Sustainability and digital transformation shape the future of manufacturing

Sustainability and digital transformation shape the future of manufacturing

The manufacturing industry is facing transformative times. Increased turbulence and complexity have arisen with new risks: excessive energy and primary resource costs, supply chain problems, inflation, and increased financial costs. At the same time, the two megatrends, digitalization and sustainability, continue to change the business landscape for manufacturers steadily. This development will call for new business models and production terms for many small and medium-sized manufacturing companies.

Sustainability as a business driver
Many people still think of sustainability primarily in terms of environmental sustainability, yet it has come to incorporate many more aspects. Businesses today must be environmentally, socially, and economically sustainable. It means being a business that can be profitable in a changing world and survive in the long term. Sustainability is also no longer just about regulatory compliance. According to a study by Capgemini[1], 79% of consumers are changing purchase preferences based on the social responsibility, inclusiveness, or environmental impact of their purchases, but only 36% of organizations believe that consumers are willing to make this change. As customers change their behavior based on the impact of their purchases, companies need to see sustainability as a business driver. This will be the case for all businesses, not just for B2C companies.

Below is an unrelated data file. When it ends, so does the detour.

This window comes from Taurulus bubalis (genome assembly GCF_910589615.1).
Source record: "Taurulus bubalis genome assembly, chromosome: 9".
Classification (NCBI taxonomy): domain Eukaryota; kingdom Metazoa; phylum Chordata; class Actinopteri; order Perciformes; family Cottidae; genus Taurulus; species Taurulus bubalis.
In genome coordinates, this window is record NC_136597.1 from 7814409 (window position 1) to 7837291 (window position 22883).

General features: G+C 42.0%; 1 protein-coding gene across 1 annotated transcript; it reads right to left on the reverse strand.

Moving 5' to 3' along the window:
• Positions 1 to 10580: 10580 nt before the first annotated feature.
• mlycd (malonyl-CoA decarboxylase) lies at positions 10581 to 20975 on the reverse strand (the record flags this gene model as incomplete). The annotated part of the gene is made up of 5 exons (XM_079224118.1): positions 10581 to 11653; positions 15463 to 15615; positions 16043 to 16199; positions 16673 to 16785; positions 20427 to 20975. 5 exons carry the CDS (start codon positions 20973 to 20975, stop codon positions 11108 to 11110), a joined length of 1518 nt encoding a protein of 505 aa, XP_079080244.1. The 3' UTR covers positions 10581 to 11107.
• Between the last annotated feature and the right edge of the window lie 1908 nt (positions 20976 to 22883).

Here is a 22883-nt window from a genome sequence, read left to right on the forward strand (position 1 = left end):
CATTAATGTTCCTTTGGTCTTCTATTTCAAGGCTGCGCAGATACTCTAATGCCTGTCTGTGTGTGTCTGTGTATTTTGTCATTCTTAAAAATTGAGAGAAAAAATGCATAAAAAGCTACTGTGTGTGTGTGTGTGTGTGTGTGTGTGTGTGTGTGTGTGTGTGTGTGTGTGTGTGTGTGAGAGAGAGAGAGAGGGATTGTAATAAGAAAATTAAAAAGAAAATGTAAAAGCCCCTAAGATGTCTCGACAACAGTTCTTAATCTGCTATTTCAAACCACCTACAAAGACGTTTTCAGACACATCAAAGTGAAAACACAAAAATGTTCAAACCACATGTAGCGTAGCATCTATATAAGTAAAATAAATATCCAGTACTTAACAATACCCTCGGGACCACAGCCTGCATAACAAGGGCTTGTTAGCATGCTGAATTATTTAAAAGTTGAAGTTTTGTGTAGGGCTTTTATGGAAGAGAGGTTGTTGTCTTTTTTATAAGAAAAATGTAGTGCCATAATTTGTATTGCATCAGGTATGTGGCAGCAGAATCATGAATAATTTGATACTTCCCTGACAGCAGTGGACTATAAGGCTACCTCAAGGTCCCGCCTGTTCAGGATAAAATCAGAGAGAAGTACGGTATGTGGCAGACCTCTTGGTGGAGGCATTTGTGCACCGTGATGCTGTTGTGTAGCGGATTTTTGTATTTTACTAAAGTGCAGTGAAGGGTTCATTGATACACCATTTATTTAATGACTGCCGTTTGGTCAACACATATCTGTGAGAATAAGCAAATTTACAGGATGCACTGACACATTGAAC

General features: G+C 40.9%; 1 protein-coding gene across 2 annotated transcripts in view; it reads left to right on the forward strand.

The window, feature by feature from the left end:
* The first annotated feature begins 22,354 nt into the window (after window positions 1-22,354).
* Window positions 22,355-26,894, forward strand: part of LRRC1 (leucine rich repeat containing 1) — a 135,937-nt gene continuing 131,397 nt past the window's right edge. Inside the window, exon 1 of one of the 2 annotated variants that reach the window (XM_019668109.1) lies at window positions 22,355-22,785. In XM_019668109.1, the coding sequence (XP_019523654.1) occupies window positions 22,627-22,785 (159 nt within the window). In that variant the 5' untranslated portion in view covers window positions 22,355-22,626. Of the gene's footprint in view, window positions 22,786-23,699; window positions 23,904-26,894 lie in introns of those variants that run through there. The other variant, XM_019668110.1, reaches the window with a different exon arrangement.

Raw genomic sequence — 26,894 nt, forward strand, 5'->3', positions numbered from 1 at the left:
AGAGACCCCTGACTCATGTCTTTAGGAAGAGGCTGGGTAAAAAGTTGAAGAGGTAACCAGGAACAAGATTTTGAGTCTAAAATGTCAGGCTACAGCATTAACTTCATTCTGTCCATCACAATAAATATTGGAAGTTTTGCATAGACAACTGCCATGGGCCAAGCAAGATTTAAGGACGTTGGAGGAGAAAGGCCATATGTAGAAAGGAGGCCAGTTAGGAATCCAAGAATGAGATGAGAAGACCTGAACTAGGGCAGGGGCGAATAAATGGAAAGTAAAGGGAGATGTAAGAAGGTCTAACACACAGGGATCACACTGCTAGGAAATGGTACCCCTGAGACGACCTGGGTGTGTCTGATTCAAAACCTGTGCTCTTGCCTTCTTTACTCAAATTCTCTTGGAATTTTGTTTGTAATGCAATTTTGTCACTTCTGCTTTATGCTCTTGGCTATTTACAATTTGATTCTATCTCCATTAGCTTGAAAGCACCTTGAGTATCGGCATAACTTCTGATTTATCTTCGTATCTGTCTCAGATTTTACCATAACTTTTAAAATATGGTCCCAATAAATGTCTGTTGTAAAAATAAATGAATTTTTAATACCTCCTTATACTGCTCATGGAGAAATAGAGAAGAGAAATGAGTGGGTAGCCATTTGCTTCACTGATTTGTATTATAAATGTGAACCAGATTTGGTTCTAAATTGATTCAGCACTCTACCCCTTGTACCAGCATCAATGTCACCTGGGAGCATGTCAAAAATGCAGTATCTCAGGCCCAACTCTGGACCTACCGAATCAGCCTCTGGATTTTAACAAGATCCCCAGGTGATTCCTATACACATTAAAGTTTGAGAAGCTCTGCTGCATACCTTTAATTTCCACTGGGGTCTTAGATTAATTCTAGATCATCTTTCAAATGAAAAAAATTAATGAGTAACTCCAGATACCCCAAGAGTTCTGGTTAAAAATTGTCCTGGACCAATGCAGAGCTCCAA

What business models will the world of the future demand?

“There is nothing permanent except change”, said Heraclitus. Nevertheless, businesses like predictability and familiarity. These are qualities that enable effective planning, budgeting, and implementation. Unfortunately, predictability is not always a quality of the real world. The real world is often characterized by volatility, unpredictability, complexity and ambiguity (what we call VUCA). This has never been more so than today, where the forces of digitalization and mass connectivity have accelerated the pace of change, ushering in new ways of working, communicating, and collaborating.

This technological transformation is precipitating an upheaval in business infrastructure and behavior no less radical than the industrial revolution. And on top of these fundamental structural changes, there have been more unexpected geopolitical shocks. These can have profound consequences for business-as-usual.

So what can businesses do amid such seismic shifts? How can business model innovation be effectively pursued? Well, innovation, from sustainable innovation to commercial innovation, increasingly means making the most out of your data.

This starts with collecting, standardizing, and analyzing it in a way that means it can be effectively utilized. From supply chain to sales, design to distribution, manufacturers produce huge amounts of data. Having all this information in the right state enables businesses to make decisions far beyond next quarter’s budget.

The most logical next step in using data to manage this scale of transformation is the virtual twin. Take your products, for example. If you have a virtual twin of your product, you can optimize it at the design stage, boosting its quality and durability – and help reduce its environmental footprint. But you can also model the whole post-sales life of that product, looking at how it might need to be maintained, how its components could best be recycledwhen it has reached its end of life, and what its second or third lives could be.